Lack of intervention from a stateless society would allow this tyranny of corporations to continue unabated, regardless of the damage to the earth it would cause. I also don't think bitcoin will simply disappear (and I like some of the benefits of a decentralized currency), but it needs significant structural change to be ecologically viable.

Lastly, fuck musk.

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naut wrote

Governments have arguably not paid nearly enough attention to producing alternative digital solutions to giant centralised advertising companies that provide an increasing number of communication services for their citizens.

I'm sure there exists a large range of opinion on the gov't funding aspect, I think this is one of the more salient points in the article. Freedom of information is a hugely complex problem in an interconnected society, and the past years of evidence for how platforms can be manipulated only serve to show that actors with a financial attachment to information (Facebook, Google, etc) cannot be trusted to fairly provide access and moderation.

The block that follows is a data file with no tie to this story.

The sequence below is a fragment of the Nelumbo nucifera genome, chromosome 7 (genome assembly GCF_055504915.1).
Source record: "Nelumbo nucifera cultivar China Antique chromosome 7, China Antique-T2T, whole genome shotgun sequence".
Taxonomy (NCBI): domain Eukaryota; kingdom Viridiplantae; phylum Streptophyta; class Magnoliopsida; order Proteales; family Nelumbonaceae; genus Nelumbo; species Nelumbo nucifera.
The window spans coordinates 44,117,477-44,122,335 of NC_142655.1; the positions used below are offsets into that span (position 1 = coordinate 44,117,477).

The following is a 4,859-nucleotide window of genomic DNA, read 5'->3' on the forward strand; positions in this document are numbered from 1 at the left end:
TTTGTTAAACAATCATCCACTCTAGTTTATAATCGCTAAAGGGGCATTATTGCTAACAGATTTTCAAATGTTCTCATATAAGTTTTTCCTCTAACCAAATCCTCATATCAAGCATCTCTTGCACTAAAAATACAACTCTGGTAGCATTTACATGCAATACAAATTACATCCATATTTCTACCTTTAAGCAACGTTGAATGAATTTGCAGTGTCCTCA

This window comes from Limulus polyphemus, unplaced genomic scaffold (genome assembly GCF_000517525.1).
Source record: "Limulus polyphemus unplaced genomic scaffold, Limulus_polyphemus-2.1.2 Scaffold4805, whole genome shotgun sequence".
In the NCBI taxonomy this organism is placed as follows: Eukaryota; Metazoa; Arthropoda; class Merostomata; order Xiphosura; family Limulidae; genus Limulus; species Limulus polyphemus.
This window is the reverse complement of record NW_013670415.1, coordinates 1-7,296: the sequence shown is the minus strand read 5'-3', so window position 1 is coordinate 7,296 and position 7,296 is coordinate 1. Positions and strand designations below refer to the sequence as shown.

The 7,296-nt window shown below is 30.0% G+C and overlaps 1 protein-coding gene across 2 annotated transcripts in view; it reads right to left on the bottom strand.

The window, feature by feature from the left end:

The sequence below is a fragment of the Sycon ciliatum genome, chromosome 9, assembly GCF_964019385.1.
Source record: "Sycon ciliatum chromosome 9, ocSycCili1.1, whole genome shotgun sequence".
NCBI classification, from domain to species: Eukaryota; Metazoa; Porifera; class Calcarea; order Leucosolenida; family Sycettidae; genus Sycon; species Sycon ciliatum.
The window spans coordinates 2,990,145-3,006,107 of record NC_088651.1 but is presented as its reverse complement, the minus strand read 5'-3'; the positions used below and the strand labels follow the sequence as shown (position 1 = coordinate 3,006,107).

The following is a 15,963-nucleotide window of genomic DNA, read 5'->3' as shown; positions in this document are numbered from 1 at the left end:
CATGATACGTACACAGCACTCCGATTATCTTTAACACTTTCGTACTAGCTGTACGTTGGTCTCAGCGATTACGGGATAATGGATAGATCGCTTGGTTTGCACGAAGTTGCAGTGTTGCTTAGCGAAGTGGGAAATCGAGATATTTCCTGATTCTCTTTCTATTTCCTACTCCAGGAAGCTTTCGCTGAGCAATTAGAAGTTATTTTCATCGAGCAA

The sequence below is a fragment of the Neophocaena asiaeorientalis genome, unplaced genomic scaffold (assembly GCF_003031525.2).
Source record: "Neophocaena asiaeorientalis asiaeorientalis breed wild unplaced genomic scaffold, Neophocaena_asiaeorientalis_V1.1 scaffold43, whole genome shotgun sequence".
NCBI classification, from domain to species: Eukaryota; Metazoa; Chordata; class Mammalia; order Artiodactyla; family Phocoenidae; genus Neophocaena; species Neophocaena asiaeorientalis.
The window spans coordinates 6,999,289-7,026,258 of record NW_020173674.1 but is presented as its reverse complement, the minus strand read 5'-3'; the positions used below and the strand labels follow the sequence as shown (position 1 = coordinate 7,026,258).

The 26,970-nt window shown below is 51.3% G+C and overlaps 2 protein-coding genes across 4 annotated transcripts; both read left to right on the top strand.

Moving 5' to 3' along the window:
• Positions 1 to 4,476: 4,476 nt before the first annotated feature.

I wonder how easily we can even conceive these social networks to begin finding better solutions, given their emergent nature.

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naut wrote (edited )

Definitely worth an intensive read! The glaring differences between translating a first nation name for Greenland and white-washing North/South America and Australia threw me down a rabbit-hole though.

While I wasn't able to find comprehensive graphics including original names (autonyms) and their translations, I think Native Land provides the best resource for further reading (notably, it does not yet have history for Africa).

For North America specifically, Wikipedia had an extensive compilation on Traditional Territories of the Indigenous Peoples.

Last "fun" fact, respectful names for original/native/indigenous populations are an evolving consensus, and I thought "first nations" was the most appropriate.

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naut wrote (edited )

Monopolized media today is produced for such a large audience that it has to be flattened and family-friendly, to be inoffensive as possible in order to reap the profits it does. And yet any form of media can be propaganda in how it shapes society's views, subconscious or not.

Going deeper into the sexuality side of this article however, I wouldn't want to hold the 80s and 90s as a comparative paragon of sex in media to the modern day.

When revisiting a beloved Eighties or Nineties film, Millennial and Gen X viewers are often startled to encounter long-forgotten sexual content content

If anything, I would argue that there is simply more of a stratification in film today. I fault the sterility of blockbusters to their goals in ever greater mass-appeal.

Edit: Additional thought, let's not glamorize a 40yo view of sexuality because the material was slightly less polished than today's.